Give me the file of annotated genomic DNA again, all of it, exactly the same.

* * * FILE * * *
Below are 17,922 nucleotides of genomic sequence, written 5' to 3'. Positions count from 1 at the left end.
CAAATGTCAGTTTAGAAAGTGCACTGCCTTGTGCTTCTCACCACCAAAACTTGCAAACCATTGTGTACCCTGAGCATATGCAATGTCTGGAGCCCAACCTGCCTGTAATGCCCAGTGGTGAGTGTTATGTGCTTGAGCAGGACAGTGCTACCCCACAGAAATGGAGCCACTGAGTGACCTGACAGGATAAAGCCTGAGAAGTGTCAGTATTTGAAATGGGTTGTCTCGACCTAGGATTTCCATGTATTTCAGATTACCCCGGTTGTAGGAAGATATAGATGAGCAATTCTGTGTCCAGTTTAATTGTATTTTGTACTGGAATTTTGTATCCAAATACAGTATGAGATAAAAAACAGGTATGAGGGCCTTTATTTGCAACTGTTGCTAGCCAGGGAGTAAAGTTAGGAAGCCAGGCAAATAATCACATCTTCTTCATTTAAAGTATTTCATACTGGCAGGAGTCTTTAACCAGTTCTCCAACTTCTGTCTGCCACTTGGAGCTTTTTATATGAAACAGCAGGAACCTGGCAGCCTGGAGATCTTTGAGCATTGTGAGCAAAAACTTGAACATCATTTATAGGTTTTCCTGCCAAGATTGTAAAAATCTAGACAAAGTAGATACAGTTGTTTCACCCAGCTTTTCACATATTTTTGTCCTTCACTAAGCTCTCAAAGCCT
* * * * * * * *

Below are 17,922 nucleotides of genomic sequence, written 5' to 3'. Positions count from 1 at the left end.
CAAATGTCAGTTTAGAAAGTGCACTGCCTTGTGCTTCTCACCACCAAAACTTGCAAACCATTGTGTACCCTGAGCATATGCAATGTCTGGAGCCCAACCTGCCTGTAATGCCCAGTGGTGAGTGTTATGTGCTTGAGCAGGACAGTGCTACCCCACAGAAATGGAGCCACTGAGTGACCTGACAGGATAAAGCCTGAGAAGTGTCAGTATTTGAAATGGGTTGTCTCGACCTAGGATTTCCATGTATTTCAGATTACCCCGGTTGTAGGAAGATATAGATGAGCAATTCTGTGTCCAGTTTAATTGTATTTTGTACTGGAATTTTGTATCCAAATACAGTATGAGATAAAAAACAGGTATGAGGGCCTTTATTTGCAACTGTTGCTAGCCAGGGAGTAAAGTTAGGAAGCCAGGCAAATAATCACATCTTCTTCATTTAAAGTATTTCATACTGGCAGGAGTCTTTAACCAGTTCTCCAACTTCTGTCTGCCACTTGGAGCTTTTTATATGAAACAGCAGGAACCTGGCAGCCTGGAGATCTTTGAGCATTGTGAGCAAAAACTTGAACATCATTTATAGGTTTTCCTGCCAAGATTGTAAAAATCTAGACAAAGTAGATACAGTTGTTTCACCCAGCTTTTCACATATTTTTGTCCTTCACTAAGCTCTCAAAGCCT